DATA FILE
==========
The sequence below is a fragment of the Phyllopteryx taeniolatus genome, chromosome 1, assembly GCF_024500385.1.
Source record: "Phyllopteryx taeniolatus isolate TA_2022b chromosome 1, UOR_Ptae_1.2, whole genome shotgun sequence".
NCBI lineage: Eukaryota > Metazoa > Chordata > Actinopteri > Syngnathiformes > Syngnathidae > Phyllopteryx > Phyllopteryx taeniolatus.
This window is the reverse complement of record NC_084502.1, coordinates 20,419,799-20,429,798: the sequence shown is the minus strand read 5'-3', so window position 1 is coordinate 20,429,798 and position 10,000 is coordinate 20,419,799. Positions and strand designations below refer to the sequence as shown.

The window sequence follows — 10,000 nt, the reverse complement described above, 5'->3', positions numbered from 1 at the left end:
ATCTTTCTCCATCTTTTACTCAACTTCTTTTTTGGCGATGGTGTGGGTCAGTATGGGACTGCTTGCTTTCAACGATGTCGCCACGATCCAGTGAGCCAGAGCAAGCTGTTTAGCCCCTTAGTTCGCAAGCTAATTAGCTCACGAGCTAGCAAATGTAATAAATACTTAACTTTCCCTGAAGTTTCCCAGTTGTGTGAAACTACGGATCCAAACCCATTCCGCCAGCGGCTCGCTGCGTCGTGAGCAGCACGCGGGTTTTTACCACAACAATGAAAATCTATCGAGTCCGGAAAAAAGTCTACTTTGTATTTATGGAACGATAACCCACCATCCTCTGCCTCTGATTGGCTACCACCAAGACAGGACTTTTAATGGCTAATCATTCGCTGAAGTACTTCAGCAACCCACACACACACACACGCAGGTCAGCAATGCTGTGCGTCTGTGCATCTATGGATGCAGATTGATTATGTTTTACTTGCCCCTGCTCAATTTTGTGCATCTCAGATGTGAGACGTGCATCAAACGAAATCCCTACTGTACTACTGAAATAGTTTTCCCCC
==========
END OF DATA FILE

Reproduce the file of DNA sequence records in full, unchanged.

The sequence below is a fragment of the Phyllopteryx taeniolatus genome, chromosome 1, assembly GCF_024500385.1.
Source record: "Phyllopteryx taeniolatus isolate TA_2022b chromosome 1, UOR_Ptae_1.2, whole genome shotgun sequence".
NCBI lineage: Eukaryota > Metazoa > Chordata > Actinopteri > Syngnathiformes > Syngnathidae > Phyllopteryx > Phyllopteryx taeniolatus.
This window is the reverse complement of record NC_084502.1, coordinates 20,419,799-20,429,798: the sequence shown is the minus strand read 5'-3', so window position 1 is coordinate 20,429,798 and position 10,000 is coordinate 20,419,799. Positions and strand designations below refer to the sequence as shown.

The window sequence follows — 10,000 nt, the reverse complement described above, 5'->3', positions numbered from 1 at the left end:
ATCTTTCTCCATCTTTTACTCAACTTCTTTTTTGGCGATGGTGTGGGTCAGTATGGGACTGCTTGCTTTCAACGATGTCGCCACGATCCAGTGAGCCAGAGCAAGCTGTTTAGCCCCTTAGTTCGCAAGCTAATTAGCTCACGAGCTAGCAAATGTAATAAATACTTAACTTTCCCTGAAGTTTCCCAGTTGTGTGAAACTACGGATCCAAACCCATTCCGCCAGCGGCTCGCTGCGTCGTGAGCAGCACGCGGGTTTTTACCACAACAATGAAAATCTATCGAGTCCGGAAAAAAGTCTACTTTGTATTTATGGAACGATAACCCACCATCCTCTGCCTCTGATTGGCTACCACCAAGACAGGACTTTTAATGGCTAATCATTCGCTGAAGTACTTCAGCAACCCACACACACACACACGCAGGTCAGCAATGCTGTGCGTCTGTGCATCTATGGATGCAGATTGATTATGTTTTACTTGCCCCTGCTCAATTTTGTGCATCTCAGATGTGAGACGTGCATCAAACGAAATCCCTACTGTACTACTGAAATAGTTTTCCCCC